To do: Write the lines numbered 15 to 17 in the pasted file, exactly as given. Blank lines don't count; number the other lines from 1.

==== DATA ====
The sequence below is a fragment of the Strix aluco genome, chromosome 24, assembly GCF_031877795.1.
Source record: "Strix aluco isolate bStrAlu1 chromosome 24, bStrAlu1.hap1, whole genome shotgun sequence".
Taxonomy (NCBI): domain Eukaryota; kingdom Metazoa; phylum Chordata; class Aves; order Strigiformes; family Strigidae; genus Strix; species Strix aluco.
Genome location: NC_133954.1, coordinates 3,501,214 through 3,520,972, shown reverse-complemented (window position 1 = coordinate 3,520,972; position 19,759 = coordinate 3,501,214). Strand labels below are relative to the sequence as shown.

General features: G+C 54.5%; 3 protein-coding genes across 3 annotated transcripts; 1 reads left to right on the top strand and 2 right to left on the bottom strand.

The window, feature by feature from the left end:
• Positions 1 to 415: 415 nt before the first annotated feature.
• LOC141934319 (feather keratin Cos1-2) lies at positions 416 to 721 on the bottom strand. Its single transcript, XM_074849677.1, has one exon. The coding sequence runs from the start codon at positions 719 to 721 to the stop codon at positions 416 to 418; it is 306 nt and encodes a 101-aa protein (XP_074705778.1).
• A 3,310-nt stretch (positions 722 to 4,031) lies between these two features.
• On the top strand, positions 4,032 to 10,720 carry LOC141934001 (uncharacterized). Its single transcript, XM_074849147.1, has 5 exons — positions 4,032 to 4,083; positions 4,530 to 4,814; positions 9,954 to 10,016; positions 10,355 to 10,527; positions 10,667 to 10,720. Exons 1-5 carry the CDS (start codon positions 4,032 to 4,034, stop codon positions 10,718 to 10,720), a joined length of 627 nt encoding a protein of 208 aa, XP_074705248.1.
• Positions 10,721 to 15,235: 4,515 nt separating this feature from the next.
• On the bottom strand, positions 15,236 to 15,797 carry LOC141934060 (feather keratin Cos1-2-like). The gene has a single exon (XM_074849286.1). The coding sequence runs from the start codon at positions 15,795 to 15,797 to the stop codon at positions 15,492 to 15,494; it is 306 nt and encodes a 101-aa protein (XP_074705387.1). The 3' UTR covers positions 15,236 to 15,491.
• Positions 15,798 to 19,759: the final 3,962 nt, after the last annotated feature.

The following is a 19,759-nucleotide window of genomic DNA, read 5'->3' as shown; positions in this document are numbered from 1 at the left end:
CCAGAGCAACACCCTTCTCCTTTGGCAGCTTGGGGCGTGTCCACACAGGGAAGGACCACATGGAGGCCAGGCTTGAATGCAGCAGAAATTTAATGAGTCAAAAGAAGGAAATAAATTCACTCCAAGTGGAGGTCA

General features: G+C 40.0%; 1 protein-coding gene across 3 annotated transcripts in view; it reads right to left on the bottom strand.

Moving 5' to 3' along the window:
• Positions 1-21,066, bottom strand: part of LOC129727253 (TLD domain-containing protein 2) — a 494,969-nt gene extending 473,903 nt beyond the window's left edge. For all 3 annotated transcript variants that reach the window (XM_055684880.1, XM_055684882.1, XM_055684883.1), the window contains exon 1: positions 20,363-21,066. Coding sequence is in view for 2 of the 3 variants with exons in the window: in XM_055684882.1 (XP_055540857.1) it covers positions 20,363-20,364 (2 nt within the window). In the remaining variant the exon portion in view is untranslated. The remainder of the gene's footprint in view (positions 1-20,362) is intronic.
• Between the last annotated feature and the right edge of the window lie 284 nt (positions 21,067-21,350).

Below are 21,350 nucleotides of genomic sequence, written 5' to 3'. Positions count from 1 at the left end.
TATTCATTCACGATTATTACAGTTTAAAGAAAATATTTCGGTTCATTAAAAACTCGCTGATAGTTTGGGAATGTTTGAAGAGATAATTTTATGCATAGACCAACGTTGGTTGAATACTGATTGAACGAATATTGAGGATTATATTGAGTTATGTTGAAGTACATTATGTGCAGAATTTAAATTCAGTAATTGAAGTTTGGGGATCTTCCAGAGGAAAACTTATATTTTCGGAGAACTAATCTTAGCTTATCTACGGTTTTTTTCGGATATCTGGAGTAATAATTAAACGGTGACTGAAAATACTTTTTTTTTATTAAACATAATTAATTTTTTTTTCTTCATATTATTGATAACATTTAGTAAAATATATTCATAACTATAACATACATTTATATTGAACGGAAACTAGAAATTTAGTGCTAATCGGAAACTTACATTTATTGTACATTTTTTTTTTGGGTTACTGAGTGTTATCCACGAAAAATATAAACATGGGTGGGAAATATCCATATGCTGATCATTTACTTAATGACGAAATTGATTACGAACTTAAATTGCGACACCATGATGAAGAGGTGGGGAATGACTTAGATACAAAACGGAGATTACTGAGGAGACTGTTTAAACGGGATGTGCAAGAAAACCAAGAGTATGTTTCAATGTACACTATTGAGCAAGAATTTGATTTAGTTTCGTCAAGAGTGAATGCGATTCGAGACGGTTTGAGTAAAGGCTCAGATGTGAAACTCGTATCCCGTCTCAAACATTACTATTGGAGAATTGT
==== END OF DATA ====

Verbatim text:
CCAGAGCAACACCCTTCTCCTTTGGCAGCTTGGGGCGTGTCCACACAGGGAAGGACCACATGGAGGCCAGGCTTGAATGCAGCAGAAATTTAATGAGTCAAAAGAAGGAAATAAATTCACTCCAAGTGGAGGTCA

General features: G+C 40.0%; 1 protein-coding gene across 3 annotated transcripts in view; it reads right to left on the bottom strand.

Moving 5' to 3' along the window: